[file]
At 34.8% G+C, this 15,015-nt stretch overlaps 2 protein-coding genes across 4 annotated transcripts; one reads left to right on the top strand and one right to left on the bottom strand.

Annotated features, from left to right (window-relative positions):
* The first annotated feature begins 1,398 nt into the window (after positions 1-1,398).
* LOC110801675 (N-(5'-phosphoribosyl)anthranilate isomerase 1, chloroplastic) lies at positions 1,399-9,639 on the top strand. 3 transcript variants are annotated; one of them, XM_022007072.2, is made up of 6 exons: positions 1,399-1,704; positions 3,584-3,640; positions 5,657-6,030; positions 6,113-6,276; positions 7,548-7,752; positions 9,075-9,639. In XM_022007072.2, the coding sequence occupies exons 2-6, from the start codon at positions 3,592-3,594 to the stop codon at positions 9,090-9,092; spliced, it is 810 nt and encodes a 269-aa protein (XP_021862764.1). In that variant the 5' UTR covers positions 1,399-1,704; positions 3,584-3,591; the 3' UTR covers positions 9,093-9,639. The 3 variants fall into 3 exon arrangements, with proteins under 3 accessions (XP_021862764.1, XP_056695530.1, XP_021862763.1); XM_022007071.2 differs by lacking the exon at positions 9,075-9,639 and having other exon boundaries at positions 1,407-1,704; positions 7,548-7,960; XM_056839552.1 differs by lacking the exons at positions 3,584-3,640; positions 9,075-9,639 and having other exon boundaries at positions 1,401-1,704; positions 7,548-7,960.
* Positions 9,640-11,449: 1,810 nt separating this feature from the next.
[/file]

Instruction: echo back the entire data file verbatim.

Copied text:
At 34.8% G+C, this 15,015-nt stretch overlaps 2 protein-coding genes across 4 annotated transcripts; one reads left to right on the top strand and one right to left on the bottom strand.

Annotated features, from left to right (window-relative positions):
* The first annotated feature begins 1,398 nt into the window (after positions 1-1,398).
* LOC110801675 (N-(5'-phosphoribosyl)anthranilate isomerase 1, chloroplastic) lies at positions 1,399-9,639 on the top strand. 3 transcript variants are annotated; one of them, XM_022007072.2, is made up of 6 exons: positions 1,399-1,704; positions 3,584-3,640; positions 5,657-6,030; positions 6,113-6,276; positions 7,548-7,752; positions 9,075-9,639. In XM_022007072.2, the coding sequence occupies exons 2-6, from the start codon at positions 3,592-3,594 to the stop codon at positions 9,090-9,092; spliced, it is 810 nt and encodes a 269-aa protein (XP_021862764.1). In that variant the 5' UTR covers positions 1,399-1,704; positions 3,584-3,591; the 3' UTR covers positions 9,093-9,639. The 3 variants fall into 3 exon arrangements, with proteins under 3 accessions (XP_021862764.1, XP_056695530.1, XP_021862763.1); XM_022007071.2 differs by lacking the exon at positions 9,075-9,639 and having other exon boundaries at positions 1,407-1,704; positions 7,548-7,960; XM_056839552.1 differs by lacking the exons at positions 3,584-3,640; positions 9,075-9,639 and having other exon boundaries at positions 1,401-1,704; positions 7,548-7,960.
* Positions 9,640-11,449: 1,810 nt separating this feature from the next.